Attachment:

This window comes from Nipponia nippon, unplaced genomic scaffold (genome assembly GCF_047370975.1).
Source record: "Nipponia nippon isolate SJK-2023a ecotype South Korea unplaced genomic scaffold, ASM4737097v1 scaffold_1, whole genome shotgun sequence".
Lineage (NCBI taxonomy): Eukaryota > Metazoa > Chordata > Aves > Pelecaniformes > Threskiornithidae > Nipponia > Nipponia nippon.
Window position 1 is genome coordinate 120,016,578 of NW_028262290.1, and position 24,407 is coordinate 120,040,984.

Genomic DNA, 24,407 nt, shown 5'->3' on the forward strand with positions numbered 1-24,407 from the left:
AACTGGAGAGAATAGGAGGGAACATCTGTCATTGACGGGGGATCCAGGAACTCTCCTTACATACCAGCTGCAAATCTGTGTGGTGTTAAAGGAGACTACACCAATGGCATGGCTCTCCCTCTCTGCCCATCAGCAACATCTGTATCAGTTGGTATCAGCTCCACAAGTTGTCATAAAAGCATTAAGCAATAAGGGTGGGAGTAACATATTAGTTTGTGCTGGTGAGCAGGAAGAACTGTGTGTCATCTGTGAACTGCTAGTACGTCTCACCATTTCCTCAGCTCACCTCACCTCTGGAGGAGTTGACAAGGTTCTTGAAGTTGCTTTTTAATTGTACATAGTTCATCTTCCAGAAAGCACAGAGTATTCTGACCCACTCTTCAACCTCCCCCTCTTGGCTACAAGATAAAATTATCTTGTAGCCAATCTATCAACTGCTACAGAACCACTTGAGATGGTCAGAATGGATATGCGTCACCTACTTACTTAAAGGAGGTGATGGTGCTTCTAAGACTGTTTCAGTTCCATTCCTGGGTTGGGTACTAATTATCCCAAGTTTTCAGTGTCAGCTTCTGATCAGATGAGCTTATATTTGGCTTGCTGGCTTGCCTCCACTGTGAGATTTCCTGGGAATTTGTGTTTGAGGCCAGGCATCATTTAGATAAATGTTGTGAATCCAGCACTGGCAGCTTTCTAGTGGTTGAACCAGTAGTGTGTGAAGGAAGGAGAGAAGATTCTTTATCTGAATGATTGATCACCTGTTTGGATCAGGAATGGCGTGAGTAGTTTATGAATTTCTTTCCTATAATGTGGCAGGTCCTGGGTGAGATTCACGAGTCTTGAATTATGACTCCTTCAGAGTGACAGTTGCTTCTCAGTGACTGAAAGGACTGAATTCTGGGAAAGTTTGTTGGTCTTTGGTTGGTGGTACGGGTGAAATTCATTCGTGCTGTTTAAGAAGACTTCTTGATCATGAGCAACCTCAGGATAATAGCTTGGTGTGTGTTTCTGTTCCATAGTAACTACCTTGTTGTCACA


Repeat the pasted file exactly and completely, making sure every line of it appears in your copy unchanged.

This window comes from Nipponia nippon, unplaced genomic scaffold (genome assembly GCF_047370975.1).
Source record: "Nipponia nippon isolate SJK-2023a ecotype South Korea unplaced genomic scaffold, ASM4737097v1 scaffold_1, whole genome shotgun sequence".
Lineage (NCBI taxonomy): Eukaryota > Metazoa > Chordata > Aves > Pelecaniformes > Threskiornithidae > Nipponia > Nipponia nippon.
Window position 1 is genome coordinate 120,016,578 of NW_028262290.1, and position 24,407 is coordinate 120,040,984.

Genomic DNA, 24,407 nt, shown 5'->3' on the forward strand with positions numbered 1-24,407 from the left:
AACTGGAGAGAATAGGAGGGAACATCTGTCATTGACGGGGGATCCAGGAACTCTCCTTACATACCAGCTGCAAATCTGTGTGGTGTTAAAGGAGACTACACCAATGGCATGGCTCTCCCTCTCTGCCCATCAGCAACATCTGTATCAGTTGGTATCAGCTCCACAAGTTGTCATAAAAGCATTAAGCAATAAGGGTGGGAGTAACATATTAGTTTGTGCTGGTGAGCAGGAAGAACTGTGTGTCATCTGTGAACTGCTAGTACGTCTCACCATTTCCTCAGCTCACCTCACCTCTGGAGGAGTTGACAAGGTTCTTGAAGTTGCTTTTTAATTGTACATAGTTCATCTTCCAGAAAGCACAGAGTATTCTGACCCACTCTTCAACCTCCCCCTCTTGGCTACAAGATAAAATTATCTTGTAGCCAATCTATCAACTGCTACAGAACCACTTGAGATGGTCAGAATGGATATGCGTCACCTACTTACTTAAAGGAGGTGATGGTGCTTCTAAGACTGTTTCAGTTCCATTCCTGGGTTGGGTACTAATTATCCCAAGTTTTCAGTGTCAGCTTCTGATCAGATGAGCTTATATTTGGCTTGCTGGCTTGCCTCCACTGTGAGATTTCCTGGGAATTTGTGTTTGAGGCCAGGCATCATTTAGATAAATGTTGTGAATCCAGCACTGGCAGCTTTCTAGTGGTTGAACCAGTAGTGTGTGAAGGAAGGAGAGAAGATTCTTTATCTGAATGATTGATCACCTGTTTGGATCAGGAATGGCGTGAGTAGTTTATGAATTTCTTTCCTATAATGTGGCAGGTCCTGGGTGAGATTCACGAGTCTTGAATTATGACTCCTTCAGAGTGACAGTTGCTTCTCAGTGACTGAAAGGACTGAATTCTGGGAAAGTTTGTTGGTCTTTGGTTGGTGGTACGGGTGAAATTCATTCGTGCTGTTTAAGAAGACTTCTTGATCATGAGCAACCTCAGGATAATAGCTTGGTGTGTGTTTCTGTTCCATAGTAACTACCTTGTTGTCACA